Women in the Law: Reflections from a Mother-at-Law

The Bencher—January/February 2020

By Susan E. Farley, Esquire

Undeniably, women have made great inroads into the private practice of law during my 35-year career. Yet, I believe working full time while simultaneously raising children remains a challenging hurdle to overcome. I have raised three children while in full-time private practice, which is probably my proudest accomplishment. When I look back at the start of my career, I recall some—but not many—women blazing the trail ahead of me, particularly in my practice area. However, I cannot recall any of them being mothers. Today, that has changed, as well it should. Many women lawyers are also moms. In my opinion, mothers-at-law bring tremendous talent, insight, skill, and even grit to the bar. Nothing is more formidable in nature or in our community than a mother protecting her young. When that same drive and passion are brought to the practice of law for the benefit of clients, it is powerful. From my perspective, clients recognize and appreciate the maternal qualities of caregiver, teacher, mentor, sage, and loyal and sometimes fierce supporter, especially when they are in trouble or their life’s work is being challenged. In fact, they count on it. Mothers are naturals at law.

Having no mother-at-law role models, I had to find my own way through trial and error. There were many firsts. Indeed, of the three firms at which I had the pleasure to work, none had a maternity leave policy when I arrived. Fortunately, there were plenty of wonderful dads helping to clear the path for me and others. Yet, it is unrealistic to ignore the unique challenges of working moms. Looking back, I can identify a dozen things I learned along the way that contributed to my ability to maneuver through the ever-changing minefield toward a successful legal practice while being a mother-at-law. My suggestions are set forth below, and I invite you to use them as your preliminary road map, if helpful, to move you toward your goal:

  1. Keep it simple and stay organized, both at home and at work. For me, this meant having one calendar, one cellphone, one computer, and limited paper. I am a list-a-holic, but I keep my lists in one small, purse-portable, bound journal, turning a new page each week. On the left page are weekly work tasks, and on the right are weekly home tasks. I keep meals simple and healthy. Grocery lists are repetitive forms requiring only a check box, and the kids learned to check the box or make a note for a needed item. Otherwise, it wasn’t purchased. I designated a place for everything, whether at home or work, and everything was put in its place as a matter of habit. I observe many people spending a great deal of time looking for things. I avoid that waste of time. I learned very early on that having less of everything and putting what I had in its place meant having more time for what is important. I constantly seek ways to simplify, organize, and reduce.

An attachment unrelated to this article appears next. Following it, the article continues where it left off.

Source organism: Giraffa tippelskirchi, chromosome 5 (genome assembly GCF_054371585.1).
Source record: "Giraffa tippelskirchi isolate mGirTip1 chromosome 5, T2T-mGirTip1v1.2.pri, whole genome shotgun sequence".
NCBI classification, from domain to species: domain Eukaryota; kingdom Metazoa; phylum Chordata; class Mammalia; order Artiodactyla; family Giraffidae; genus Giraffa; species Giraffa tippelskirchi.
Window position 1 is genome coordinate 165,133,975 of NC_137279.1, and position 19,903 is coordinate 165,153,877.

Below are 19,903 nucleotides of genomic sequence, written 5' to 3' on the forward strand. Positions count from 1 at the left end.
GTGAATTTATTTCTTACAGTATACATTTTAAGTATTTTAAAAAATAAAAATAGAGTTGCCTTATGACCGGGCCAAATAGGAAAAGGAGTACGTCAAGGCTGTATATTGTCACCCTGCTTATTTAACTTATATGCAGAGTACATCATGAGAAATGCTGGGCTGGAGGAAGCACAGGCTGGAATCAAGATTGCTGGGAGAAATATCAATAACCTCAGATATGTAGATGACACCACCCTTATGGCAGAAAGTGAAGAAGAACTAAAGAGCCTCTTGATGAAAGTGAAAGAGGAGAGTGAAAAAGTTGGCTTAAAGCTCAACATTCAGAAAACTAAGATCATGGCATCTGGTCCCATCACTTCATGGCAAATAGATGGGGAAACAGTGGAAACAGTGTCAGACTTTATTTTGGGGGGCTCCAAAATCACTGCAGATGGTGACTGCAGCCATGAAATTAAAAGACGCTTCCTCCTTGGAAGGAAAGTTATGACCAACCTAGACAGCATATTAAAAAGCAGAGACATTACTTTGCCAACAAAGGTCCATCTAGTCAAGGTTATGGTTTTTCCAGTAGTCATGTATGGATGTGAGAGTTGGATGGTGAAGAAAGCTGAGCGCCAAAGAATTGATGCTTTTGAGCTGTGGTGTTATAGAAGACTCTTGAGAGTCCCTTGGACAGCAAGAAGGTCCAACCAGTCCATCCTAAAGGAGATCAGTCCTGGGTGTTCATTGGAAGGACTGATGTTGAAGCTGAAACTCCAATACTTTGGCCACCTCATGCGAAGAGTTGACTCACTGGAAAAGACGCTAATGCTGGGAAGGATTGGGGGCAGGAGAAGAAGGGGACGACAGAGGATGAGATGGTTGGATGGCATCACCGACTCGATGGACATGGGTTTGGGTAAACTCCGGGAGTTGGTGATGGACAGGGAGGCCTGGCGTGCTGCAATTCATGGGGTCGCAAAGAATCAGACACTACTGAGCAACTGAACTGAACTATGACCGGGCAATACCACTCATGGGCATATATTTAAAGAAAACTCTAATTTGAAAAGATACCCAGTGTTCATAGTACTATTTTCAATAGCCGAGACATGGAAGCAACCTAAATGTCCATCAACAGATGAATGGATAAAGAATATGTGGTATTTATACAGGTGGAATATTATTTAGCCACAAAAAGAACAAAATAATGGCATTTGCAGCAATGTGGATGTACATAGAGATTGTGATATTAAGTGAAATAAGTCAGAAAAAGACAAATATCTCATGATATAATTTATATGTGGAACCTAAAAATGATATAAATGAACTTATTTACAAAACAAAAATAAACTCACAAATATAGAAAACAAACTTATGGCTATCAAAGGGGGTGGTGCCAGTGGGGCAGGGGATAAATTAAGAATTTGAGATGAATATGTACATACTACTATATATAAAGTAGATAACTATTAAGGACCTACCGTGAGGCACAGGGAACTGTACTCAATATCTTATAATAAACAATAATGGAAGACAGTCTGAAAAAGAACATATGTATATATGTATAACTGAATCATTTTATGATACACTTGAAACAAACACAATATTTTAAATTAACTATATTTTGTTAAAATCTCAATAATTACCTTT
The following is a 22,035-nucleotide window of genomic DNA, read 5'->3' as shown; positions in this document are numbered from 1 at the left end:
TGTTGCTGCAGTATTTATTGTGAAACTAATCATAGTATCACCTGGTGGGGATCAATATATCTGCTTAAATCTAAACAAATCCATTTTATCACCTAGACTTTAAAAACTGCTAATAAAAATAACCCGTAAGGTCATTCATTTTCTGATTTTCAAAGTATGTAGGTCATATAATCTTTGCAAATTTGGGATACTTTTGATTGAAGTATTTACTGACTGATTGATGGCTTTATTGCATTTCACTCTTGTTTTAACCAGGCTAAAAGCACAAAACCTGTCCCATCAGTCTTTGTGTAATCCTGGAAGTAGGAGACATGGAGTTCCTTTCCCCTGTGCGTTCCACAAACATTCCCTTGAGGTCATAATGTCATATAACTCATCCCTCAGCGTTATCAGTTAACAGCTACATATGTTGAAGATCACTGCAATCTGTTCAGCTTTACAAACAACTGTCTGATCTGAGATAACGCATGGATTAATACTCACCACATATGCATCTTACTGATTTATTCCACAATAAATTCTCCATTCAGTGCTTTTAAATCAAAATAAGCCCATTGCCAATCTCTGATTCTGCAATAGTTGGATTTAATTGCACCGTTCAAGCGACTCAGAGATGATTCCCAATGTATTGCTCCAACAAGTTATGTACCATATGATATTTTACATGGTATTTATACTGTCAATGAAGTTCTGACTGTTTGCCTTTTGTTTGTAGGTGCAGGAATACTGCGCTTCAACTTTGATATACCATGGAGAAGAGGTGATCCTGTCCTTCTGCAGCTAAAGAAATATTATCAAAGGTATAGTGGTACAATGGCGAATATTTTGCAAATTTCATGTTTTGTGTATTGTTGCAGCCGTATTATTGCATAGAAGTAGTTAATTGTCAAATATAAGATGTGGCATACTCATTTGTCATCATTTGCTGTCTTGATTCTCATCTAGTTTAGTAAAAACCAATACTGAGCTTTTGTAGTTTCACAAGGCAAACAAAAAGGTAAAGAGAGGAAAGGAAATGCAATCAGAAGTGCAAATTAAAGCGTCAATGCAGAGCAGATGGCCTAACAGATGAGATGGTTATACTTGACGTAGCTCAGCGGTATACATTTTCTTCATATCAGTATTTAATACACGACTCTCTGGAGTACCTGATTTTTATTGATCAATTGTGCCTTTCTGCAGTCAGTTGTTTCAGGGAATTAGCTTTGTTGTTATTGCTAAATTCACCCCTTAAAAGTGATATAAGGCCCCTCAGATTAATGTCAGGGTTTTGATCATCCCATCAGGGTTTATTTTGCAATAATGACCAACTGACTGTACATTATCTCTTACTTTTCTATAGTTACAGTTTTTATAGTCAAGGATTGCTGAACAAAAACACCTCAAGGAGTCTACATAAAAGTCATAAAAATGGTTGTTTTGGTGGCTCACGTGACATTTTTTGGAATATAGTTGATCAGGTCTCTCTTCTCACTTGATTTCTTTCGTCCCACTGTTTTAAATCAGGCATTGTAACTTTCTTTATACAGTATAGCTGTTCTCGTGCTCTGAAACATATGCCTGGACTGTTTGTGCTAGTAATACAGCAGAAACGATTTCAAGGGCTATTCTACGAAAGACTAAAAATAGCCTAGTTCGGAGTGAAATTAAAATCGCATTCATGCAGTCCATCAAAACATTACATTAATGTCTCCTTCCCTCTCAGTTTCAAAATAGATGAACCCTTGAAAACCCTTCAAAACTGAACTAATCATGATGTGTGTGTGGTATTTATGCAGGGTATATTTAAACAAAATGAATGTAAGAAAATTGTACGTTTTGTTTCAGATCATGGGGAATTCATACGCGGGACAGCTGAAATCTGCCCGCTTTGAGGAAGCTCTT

2. Prepare and lay out all you can the night before, whether at the office or at home. Before leaving the office at night, identify and add to your list those action items that should be addressed the following day. At home, I prepared lunches the night before and planned the next evening’s meal. The kids laid out their clothes, as did I. I learned the hard way, as there was nothing worse than starting a day in chaos with a clothes war or wardrobe failure. There are enough opportunities for unexpected events to disrupt the morning routine; thus, it became important for me to have time in reserve to address those unexpected events rather than collapse under their weight because I had to attend to routine events. Similarly, at work, despite my plans and lists, the practice of law is frequently interrupted by legal emergencies. At least by pre-planning, I knew what to bump and what to prioritize, and I did not feel quite so overwhelmed by the unexpected.
  3. Hire out and delegate all that you can and pay for those supportive services until it hurts. While doing this, it meant having a less prestigious home, a less expensive car, fewer fancy vacations, and less of the other trappings that often accompany a higher salary. A significant portion of my salary went to support those who supported me and made my work and home life possible. Using a payroll service, I paid everyone on the books, with benefits, if they weren’t an independent contractor. Those helping me, whether in child care or other household tasks, were highly valued and, in turn, assisted brilliantly and loyally. Throughout this process, both at home and in the office, I enjoyed the unexpected good fortune of meeting some of the most wonderful people in my life. This is one area in which you should not be stingy or greedy, not only because generosity is the right thing to do, but because you will benefit from it as your life becomes more manageable.
  4. Seek out colleagues, both dads and moms, also working in the legal profession. Obviously, receiving another perspective is very valuable, but there is a great sense of esprit de corps and camaraderie in the trenches. I particularly enjoy observing younger dads in the legal profession, many of whom share their lives and child raising with another professional. It is terrific to see a more equitable sharing of responsibilities at home, which would have been unimaginable 35 years ago. And, in my opinion, this development begets a greater understanding by those in our profession of the complex pathway so many of us travel.